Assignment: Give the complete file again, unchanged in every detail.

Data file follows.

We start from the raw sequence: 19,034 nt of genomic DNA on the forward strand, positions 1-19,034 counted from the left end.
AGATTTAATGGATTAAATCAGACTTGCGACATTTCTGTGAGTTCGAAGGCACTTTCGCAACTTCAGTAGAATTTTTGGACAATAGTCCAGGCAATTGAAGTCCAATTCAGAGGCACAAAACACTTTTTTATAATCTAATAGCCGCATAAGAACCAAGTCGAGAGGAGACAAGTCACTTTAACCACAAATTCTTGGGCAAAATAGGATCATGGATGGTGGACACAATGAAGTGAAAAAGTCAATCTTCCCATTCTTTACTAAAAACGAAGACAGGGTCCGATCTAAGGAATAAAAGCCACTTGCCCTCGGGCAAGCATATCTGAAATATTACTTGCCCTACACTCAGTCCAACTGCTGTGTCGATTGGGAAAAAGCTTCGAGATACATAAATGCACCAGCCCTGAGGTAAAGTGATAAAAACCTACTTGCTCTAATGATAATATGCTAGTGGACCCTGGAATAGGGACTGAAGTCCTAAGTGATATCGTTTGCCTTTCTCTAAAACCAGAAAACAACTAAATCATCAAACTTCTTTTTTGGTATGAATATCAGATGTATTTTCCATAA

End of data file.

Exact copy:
We start from the raw sequence: 19,034 nt of genomic DNA on the forward strand, positions 1-19,034 counted from the left end.
AGATTTAATGGATTAAATCAGACTTGCGACATTTCTGTGAGTTCGAAGGCACTTTCGCAACTTCAGTAGAATTTTTGGACAATAGTCCAGGCAATTGAAGTCCAATTCAGAGGCACAAAACACTTTTTTATAATCTAATAGCCGCATAAGAACCAAGTCGAGAGGAGACAAGTCACTTTAACCACAAATTCTTGGGCAAAATAGGATCATGGATGGTGGACACAATGAAGTGAAAAAGTCAATCTTCCCATTCTTTACTAAAAACGAAGACAGGGTCCGATCTAAGGAATAAAAGCCACTTGCCCTCGGGCAAGCATATCTGAAATATTACTTGCCCTACACTCAGTCCAACTGCTGTGTCGATTGGGAAAAAGCTTCGAGATACATAAATGCACCAGCCCTGAGGTAAAGTGATAAAAACCTACTTGCTCTAATGATAATATGCTAGTGGACCCTGGAATAGGGACTGAAGTCCTAAGTGATATCGTTTGCCTTTCTCTAAAACCAGAAAACAACTAAATCATCAAACTTCTTTTTTGGTATGAATATCAGATGTATTTTCCATAA